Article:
A commitment to human dignity, personal liberty, and individual equality did not previously appear in ANY other culture.

What you and I take for granted, living as we do in the UK, has its origins in Christianity and the Christian worldview.

Matthew Parris writing in the Times talked of his own return to Africa after 45 years away and concluded;

travelling in Malawi refreshed another belief, too: one I’ve been trying to banish all my life, but an observation I’ve been unable to avoid since my African childhood. It confounds my ideological beliefs, stubbornly refuses to fit my world view, and has embarrassed my growing belief that there is no God.

Now a confirmed atheist, I’ve become convinced of the enormous contribution that Christian evangelism makes in Africa: sharply distinct from the work of secular NGOs, government projects and international aid efforts. These alone will not do. Education and training alone will not do. In Africa Christianity changes people’s hearts. It brings a spiritual transformation. The rebirth is real. The change is good.

Christianity has made a massive difference to our world.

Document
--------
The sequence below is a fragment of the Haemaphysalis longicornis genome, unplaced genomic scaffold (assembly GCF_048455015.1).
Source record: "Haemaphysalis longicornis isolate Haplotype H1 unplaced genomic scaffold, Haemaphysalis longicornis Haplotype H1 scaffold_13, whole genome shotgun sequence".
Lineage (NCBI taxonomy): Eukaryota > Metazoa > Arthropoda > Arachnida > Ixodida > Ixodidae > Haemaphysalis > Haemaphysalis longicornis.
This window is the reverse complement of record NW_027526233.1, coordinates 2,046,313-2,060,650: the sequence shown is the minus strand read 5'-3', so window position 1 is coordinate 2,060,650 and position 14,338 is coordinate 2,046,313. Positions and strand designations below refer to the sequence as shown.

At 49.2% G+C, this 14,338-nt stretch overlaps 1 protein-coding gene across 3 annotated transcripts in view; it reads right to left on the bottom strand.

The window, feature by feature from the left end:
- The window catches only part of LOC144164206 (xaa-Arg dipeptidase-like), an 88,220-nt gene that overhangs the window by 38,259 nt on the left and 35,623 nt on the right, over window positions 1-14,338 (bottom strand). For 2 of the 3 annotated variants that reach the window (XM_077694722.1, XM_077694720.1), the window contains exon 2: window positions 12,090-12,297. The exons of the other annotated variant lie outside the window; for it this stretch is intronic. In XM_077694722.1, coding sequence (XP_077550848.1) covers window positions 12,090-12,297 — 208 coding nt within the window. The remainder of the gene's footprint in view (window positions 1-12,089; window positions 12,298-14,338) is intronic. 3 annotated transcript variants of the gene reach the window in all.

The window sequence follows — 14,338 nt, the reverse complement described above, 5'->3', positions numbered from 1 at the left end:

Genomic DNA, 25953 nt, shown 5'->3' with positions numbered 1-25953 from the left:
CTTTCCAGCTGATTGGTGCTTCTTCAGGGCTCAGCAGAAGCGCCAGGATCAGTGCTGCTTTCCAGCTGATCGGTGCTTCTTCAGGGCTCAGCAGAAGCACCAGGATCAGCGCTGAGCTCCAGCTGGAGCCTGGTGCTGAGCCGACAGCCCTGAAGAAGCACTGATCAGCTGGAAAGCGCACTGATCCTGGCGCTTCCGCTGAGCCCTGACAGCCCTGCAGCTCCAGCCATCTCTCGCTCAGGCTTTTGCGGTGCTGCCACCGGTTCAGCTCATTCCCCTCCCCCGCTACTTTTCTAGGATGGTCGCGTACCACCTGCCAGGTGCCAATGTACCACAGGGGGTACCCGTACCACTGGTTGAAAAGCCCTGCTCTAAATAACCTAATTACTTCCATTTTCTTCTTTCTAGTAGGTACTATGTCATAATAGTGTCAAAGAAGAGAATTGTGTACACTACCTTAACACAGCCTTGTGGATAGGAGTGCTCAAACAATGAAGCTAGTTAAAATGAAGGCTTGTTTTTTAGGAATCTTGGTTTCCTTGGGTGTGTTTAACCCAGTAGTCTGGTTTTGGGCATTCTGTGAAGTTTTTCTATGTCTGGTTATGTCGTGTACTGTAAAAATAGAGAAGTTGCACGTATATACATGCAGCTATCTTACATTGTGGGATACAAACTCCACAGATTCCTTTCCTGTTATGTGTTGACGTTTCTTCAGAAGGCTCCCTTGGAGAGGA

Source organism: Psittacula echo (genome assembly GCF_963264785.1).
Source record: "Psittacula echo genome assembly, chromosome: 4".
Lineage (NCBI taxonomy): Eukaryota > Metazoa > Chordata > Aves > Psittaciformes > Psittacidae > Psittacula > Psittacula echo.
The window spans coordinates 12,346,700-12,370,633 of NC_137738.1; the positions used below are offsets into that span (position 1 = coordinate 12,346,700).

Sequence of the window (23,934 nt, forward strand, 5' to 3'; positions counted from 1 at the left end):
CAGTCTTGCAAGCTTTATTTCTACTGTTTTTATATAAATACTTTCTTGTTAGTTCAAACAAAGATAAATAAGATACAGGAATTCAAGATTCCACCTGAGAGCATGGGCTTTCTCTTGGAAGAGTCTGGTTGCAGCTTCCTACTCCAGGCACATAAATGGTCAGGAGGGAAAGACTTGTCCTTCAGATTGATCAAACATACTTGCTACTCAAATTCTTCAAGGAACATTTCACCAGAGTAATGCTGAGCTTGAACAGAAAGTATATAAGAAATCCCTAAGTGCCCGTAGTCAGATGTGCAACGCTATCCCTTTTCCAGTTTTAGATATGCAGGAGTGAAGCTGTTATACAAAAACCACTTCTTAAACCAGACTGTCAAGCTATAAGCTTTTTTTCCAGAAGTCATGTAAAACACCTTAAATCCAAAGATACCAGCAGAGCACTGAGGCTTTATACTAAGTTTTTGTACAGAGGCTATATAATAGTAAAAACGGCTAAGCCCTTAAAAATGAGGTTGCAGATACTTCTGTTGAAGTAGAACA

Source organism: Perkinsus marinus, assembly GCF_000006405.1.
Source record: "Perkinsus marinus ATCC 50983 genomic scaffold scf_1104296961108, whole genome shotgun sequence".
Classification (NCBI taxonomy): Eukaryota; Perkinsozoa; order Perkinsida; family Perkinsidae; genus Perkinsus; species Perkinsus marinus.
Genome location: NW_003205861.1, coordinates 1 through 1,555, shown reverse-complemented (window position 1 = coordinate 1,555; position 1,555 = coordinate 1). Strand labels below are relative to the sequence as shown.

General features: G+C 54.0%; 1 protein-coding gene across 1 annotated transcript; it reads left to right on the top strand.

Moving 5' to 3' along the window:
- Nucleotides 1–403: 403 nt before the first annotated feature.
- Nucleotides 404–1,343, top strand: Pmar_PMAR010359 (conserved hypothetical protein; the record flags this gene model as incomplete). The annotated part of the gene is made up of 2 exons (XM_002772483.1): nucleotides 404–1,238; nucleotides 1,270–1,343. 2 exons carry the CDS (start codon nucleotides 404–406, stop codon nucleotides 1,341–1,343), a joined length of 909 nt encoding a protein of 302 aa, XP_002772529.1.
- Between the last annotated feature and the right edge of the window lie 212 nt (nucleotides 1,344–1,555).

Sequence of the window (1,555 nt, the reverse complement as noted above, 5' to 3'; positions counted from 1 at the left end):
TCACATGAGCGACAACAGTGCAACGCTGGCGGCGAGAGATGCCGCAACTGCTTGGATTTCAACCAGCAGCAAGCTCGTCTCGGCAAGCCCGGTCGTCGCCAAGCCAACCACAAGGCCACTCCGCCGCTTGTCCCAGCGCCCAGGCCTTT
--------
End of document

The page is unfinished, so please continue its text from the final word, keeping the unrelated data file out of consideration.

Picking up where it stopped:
Aug 16, 2013
neil

What Christians must learn from the ‘new atheists’ if only we will listen

Two articles in the past week, both on the Telegraph website, highlight the growing embarrassment that so many atheists find with the posturing of Richard Dawkins.

Brendon O’Neill confesses that ‘things are now so bad that I tend to keep my atheism to myself’ in his article How atheists became the most colossally smug and annoying people on the planet.

 

 

 

 

 

 

Matthew Norman writes in his piece Come in Agent Dawkins, your job is done, ’as one who became a devout atheist at the age of nine’ but also asks  ’is there any stronger argument against the existence of a benign deity today than the existence of Richard Dawkins?’

 

 

 

 

It seems to me there are many lessons for  Christians to learn from these articles. Let’s fill our apologetic with love and compassion as well as contending for truth. Let’s also watch out for the pride and posturing in our words that do nothing to commend our cause.

Jun 16, 2013
neil

Atheism has failed says Chief Rabbi

Fascinating article in this week’s Spectator from Jonathan Sacks,the chief Rabbi on the failure of atheism to find an answer to the question ‘why be good?’

I have not yet found a secular ethic capable of sustaining in the long run a society of strong communities and families on the one hand, altruism, virtue, self-restraint, honour, obligation and trust on the other. A century after a civilisation loses its soul it loses its freedom also. That should concern all of us, believers and non-believers alike.